That, partially, is how men’s basketball coach Geno Ford intends to get students in the stands when the Braves return to Carver Arena next fall.
“The players want to play in front of full arenas, the coaches want to coach in front of full arenas and some of that’s our job,” he said Monday after a press conference formally introducing him as head coach. “We’ve got to win.”
A victorious team means students want to be there. They want tickets. They want to cheer on the team and, Ford said, a big part of that is going to be winning home games.
“We [the team] talked about winning home games [Sunday] night,” he said. “There’s no worse feeling in life as a college basketball player or college basketball coach than losing a home game. There’s nothing worse.
“It’s post game, you’re hungry, and you don’t even feel like going out in public. You just want to go to your apartment and pull the blanket up over your eyes until tomorrow.”
So winning at Carver will be key for Ford’s team next season. His goal, he said, is to win every home game, even though it’s not going to happen every year.
More than victory, though, is interaction.
“It’s going to be key that we’re visible and that we interact (with students,)” he said. “As coaches, we need to get out and be visible.”
In the past, Ford and his coaching staff had visited greek houses and have given talks to groups on campus. His goal has always been to get them into the arena on game night.
It’s an issue, Ford said, when the team is separate from the student body at large.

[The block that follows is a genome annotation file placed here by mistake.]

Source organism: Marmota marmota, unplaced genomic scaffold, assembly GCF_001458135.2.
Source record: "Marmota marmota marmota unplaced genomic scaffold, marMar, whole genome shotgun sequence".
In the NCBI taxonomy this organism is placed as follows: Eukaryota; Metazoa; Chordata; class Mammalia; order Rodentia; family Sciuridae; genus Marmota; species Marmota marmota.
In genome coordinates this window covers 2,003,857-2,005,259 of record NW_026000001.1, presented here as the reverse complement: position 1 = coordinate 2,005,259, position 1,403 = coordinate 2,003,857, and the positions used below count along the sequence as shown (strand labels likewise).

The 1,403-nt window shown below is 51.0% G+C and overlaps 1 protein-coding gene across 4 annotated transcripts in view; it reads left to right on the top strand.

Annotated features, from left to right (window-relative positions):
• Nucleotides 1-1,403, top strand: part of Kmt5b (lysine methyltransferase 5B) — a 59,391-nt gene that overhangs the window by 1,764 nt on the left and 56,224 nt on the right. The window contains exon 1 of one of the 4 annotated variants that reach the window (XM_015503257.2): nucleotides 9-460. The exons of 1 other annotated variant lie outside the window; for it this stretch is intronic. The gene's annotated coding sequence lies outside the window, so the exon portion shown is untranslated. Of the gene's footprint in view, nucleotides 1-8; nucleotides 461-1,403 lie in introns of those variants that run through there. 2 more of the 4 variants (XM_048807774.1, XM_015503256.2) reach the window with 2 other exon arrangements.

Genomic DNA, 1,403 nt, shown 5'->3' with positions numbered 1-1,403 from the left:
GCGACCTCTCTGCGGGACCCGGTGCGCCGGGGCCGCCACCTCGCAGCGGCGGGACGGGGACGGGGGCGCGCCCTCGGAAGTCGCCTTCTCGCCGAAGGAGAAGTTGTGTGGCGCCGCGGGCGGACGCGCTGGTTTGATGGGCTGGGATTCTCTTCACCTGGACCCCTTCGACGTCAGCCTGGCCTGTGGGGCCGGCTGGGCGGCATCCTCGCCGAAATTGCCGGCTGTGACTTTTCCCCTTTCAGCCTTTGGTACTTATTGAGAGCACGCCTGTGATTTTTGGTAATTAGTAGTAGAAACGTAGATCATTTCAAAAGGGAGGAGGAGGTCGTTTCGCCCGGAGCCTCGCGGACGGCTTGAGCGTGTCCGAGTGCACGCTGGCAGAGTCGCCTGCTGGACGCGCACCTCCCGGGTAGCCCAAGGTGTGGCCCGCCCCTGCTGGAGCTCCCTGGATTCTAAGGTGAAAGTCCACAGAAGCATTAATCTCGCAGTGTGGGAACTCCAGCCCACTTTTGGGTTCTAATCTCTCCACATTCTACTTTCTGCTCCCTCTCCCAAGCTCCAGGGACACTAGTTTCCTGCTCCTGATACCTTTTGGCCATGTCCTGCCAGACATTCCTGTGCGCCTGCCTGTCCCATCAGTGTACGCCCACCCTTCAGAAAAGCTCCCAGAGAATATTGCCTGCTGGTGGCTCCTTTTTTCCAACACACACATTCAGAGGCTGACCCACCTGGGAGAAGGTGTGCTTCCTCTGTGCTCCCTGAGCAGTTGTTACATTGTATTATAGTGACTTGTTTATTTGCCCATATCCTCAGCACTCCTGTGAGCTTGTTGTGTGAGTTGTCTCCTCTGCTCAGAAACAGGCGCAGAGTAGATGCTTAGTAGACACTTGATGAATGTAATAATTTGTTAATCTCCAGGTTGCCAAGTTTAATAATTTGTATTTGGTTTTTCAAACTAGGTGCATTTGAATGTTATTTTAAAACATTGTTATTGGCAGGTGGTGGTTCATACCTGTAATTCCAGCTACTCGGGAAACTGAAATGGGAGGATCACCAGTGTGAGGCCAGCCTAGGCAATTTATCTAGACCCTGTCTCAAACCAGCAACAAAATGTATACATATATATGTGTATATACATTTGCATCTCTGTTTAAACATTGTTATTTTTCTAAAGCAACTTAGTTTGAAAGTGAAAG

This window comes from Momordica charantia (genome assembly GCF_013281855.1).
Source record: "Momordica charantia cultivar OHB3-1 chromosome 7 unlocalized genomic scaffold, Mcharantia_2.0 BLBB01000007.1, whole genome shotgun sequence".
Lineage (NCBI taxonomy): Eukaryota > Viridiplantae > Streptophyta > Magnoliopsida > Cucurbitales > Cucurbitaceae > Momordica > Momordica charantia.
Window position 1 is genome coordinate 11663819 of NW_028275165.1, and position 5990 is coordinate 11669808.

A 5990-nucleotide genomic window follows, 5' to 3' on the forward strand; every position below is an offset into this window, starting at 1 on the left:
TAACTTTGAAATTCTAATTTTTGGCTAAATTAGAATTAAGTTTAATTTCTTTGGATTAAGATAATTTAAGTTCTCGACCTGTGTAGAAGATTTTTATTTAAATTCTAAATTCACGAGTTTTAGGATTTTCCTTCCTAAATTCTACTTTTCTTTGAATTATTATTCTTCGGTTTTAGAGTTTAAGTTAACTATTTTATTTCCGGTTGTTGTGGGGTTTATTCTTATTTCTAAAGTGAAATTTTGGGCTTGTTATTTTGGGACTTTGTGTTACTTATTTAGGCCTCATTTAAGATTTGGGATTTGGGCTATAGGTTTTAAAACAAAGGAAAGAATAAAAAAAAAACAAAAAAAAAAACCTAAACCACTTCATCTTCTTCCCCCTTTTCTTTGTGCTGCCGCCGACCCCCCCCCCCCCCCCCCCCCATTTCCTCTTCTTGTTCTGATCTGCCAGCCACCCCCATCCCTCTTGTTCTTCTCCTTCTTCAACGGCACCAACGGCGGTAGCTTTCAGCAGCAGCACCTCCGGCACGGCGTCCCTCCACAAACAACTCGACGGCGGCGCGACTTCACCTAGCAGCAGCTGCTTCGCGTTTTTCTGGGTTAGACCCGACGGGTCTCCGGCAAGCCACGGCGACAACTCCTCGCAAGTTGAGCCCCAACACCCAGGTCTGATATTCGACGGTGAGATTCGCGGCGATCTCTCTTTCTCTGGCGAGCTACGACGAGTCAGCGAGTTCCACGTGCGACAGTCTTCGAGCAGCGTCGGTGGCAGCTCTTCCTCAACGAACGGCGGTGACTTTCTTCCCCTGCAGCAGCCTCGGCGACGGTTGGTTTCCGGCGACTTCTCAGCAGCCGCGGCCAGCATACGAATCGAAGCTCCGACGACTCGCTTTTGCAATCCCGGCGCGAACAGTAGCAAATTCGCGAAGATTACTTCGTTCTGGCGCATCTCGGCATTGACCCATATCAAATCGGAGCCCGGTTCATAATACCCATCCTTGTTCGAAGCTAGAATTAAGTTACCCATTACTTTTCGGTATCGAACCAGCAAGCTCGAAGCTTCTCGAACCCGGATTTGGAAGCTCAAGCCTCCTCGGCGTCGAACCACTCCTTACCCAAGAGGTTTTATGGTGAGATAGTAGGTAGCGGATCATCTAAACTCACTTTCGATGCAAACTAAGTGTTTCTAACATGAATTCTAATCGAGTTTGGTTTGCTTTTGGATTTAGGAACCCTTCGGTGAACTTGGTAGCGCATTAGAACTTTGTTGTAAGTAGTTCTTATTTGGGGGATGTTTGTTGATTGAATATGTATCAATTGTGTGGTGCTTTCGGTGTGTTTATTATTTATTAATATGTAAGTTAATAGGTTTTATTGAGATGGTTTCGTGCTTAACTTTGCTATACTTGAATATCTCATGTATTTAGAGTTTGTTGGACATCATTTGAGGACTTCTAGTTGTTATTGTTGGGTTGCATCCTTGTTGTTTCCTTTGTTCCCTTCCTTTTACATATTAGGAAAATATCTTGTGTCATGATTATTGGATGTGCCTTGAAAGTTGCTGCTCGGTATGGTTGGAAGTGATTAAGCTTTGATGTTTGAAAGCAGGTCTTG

Student involvement aside, the fan base – often rated in the top 50 in the nation – is a large reason he took this job. He did, after all, leave a team with 25 wins this season that is returning all but one player.
“I wasn’t dying to get out the door at Kent, and I don’t think they particularly wanted me to leave,” Ford said. “But Bradley is a special place in the college basketball landscape in terms of size and support of the community, the facilities, the financial support.”
The community support he cited is from central Illinois, not just Bradley’s campus. The fact that average ticket sales at Carver Arena are roughly 9,000 even in March of most seasons, is impressive.
The key, though, is making sure it’s not all community support.
“We’ve already got great community support,” he said. “And we’ve got great student support. But we’ve got to do our part in building it. We need to do our part and be competitive and win and fill the stands. If we do, it will ignite like wildfire.”